Researchers from MIT have developed, “nanoelectronics they hope can one day enter the brain and treat conditions like Alzheimer’s by monitoring some of these brain patterns,” reports Elizabeth Hlavinka for Salon. “Their device, which they call Cell Rover, serves as a sort of antenna that can help external devices monitor cells.”

Wired

Ariel Ekblaw, director of the MIT Media Lab Space Exploration Initiative, speaks with Wired reporter Ramin Skibba on a panel discussion on the future of space exploration. “In the future, instead of thinking about space habitats and life in space as a domain where it’s just about survival, which it has certainly been until recently, we’re at this inflection point,” says Ekblaw. “We can begin to think about thriving in space, designing space architecture that is welcoming to more of the public that doesn’t just look like a science lab on orbit and so to be able to do that, we need responsive space habitats, really capable integration of all kinds of different systems, and AI will have a huge role in that.”

Nature

Prof. Ritu Raman has developed centimeter-scale robots that use biological muscle, reports Liam Drew for Nature. “Raman is now developing muscle systems connected to neurons that can trigger contraction, just as they exist in animals,” writes Drew. “In the longer term, she aims to use networks of biological neurons that can sense external stimuli as well, enabling them to move in response to environmental cues.”

Scientific American

Researchers from MIT and elsewhere have developed a new AI technique for teaching robots to pack items into a limited space while adhering to a range of constraints, reports Nick Hilden for Scientific American. “We want to have a learning-based method to solve constraints quickly because learning-based [AI] will solve faster, compared to traditional methods,” says graduate student Zhutian “Skye” Yang.

TechCrunch

Prof. Russ Tedrake and Max Bajracharya '21 MEng '21 speak with TechCrunch reporter Brian Heater about the impact of generative AI on the future of robotics. “Generative AI has the potential to bring revolutionary new capabilities to robotics,” says Tedrake. “Not only are we able to communicate with robots in natural language, but connecting to internet-scale language and image data is giving robots a much more robust understanding and reasoning about the world.”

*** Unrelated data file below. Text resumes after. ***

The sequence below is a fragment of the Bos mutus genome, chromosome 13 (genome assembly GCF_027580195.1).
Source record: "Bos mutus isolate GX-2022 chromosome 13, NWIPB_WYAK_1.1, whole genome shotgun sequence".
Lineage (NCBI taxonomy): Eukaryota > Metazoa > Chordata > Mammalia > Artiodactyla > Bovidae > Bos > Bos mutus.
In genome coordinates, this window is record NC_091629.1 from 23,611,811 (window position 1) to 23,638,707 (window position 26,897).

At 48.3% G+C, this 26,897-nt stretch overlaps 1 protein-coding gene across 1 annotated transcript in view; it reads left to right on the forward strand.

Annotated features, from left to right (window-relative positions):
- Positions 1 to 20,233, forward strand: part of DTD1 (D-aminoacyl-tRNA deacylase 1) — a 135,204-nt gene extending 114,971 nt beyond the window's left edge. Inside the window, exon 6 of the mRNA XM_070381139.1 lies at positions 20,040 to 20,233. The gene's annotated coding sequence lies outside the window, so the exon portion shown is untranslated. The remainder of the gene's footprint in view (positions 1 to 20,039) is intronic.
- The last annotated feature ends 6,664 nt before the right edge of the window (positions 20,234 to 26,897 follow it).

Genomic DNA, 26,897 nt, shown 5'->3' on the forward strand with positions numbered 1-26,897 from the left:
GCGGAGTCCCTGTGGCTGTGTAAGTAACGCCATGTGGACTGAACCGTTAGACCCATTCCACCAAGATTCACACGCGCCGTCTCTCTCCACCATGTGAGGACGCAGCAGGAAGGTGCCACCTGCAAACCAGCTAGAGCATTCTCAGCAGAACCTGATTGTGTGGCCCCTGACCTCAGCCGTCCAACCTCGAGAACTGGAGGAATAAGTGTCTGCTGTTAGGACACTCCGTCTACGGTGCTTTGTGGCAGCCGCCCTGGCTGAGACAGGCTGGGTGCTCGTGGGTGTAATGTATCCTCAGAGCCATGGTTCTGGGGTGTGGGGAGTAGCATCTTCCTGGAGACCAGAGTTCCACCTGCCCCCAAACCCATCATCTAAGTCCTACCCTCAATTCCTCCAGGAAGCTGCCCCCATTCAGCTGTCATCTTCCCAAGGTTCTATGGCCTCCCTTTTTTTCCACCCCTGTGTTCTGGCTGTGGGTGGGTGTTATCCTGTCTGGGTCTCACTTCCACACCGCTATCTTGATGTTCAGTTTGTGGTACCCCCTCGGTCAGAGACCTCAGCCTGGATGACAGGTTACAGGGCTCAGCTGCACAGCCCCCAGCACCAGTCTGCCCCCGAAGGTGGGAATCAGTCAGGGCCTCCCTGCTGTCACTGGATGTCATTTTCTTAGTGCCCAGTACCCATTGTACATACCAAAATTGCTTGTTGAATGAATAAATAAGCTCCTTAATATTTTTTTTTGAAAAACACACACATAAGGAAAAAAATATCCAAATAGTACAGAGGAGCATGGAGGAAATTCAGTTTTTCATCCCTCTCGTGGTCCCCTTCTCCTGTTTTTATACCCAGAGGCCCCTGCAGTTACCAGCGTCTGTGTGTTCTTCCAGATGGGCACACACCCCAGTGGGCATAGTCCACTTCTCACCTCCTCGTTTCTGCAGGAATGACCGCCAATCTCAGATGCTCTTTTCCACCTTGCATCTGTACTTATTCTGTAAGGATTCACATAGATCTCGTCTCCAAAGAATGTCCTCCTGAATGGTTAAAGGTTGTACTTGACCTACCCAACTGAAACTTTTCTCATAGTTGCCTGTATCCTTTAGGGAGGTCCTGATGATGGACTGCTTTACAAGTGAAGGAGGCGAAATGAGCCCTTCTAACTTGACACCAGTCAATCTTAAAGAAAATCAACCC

Forbes

Maria Telleria ’08, SM’10, PhD ’13 speaks with Forbes contributor Stuart Anderson about her experience immigrating to the U.S. as a teenager, earning her PhD at MIT, and co-founding a company. “I don’t think I would have had these opportunities if I could not have come to the United States,” said Telleria. “I think it helped me grow by being exposed to two cultures. When you have had to think in two different ways, I think it makes you better understand other people and why they’re different. Coming to America has been an amazing opportunity.”

Forbes

Forbes reporter Rob Toews spotlights Prof. Daniela Rus, director of CSAIL, and research affiliate Ramin Hasani and their work with liquid neural networks. “The ‘liquid’ in the name refers to the fact that the model’s weights are probabilistic rather than constant, allowing them to vary fluidly depending on the inputs the model is exposed to,” writes Toews.

Popular Science

Using techniques inspired by kirigami, a Japanese paper-cutting technique, MIT researchers have developed a “a novel method to manufacture plate lattices – high performance materials useful in automotive and aerospace designs,” reports Andrew Paul for Popular Science. “The kirigami-augmented plate lattices withstood three times as much force as standard aluminum corrugation designs,” writes Paul. “Such variations show immense promise for lightweight, shock-absorbing sections needed within cars, planes, and spacecraft."